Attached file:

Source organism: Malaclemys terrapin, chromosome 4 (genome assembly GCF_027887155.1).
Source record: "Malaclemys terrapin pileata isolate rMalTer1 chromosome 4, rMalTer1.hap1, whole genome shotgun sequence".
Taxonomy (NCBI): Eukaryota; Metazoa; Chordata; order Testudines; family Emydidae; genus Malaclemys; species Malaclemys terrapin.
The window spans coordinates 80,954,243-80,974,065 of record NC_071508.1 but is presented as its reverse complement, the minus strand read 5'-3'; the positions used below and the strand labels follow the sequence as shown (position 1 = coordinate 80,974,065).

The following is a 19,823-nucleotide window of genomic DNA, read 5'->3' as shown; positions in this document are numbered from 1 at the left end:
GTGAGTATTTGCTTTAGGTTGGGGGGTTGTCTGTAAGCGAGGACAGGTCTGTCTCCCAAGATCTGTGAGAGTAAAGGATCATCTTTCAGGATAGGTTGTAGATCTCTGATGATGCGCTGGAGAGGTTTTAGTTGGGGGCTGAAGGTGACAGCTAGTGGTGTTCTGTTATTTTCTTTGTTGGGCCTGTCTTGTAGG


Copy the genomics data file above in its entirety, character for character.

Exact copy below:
Source organism: Malaclemys terrapin, chromosome 4 (genome assembly GCF_027887155.1).
Source record: "Malaclemys terrapin pileata isolate rMalTer1 chromosome 4, rMalTer1.hap1, whole genome shotgun sequence".
Taxonomy (NCBI): Eukaryota; Metazoa; Chordata; order Testudines; family Emydidae; genus Malaclemys; species Malaclemys terrapin.
The window spans coordinates 80,954,243-80,974,065 of record NC_071508.1 but is presented as its reverse complement, the minus strand read 5'-3'; the positions used below and the strand labels follow the sequence as shown (position 1 = coordinate 80,974,065).

The following is a 19,823-nucleotide window of genomic DNA, read 5'->3' as shown; positions in this document are numbered from 1 at the left end:
GTGAGTATTTGCTTTAGGTTGGGGGGTTGTCTGTAAGCGAGGACAGGTCTGTCTCCCAAGATCTGTGAGAGTAAAGGATCATCTTTCAGGATAGGTTGTAGATCTCTGATGATGCGCTGGAGAGGTTTTAGTTGGGGGCTGAAGGTGACAGCTAGTGGTGTTCTGTTATTTTCTTTGTTGGGCCTGTCTTGTAGG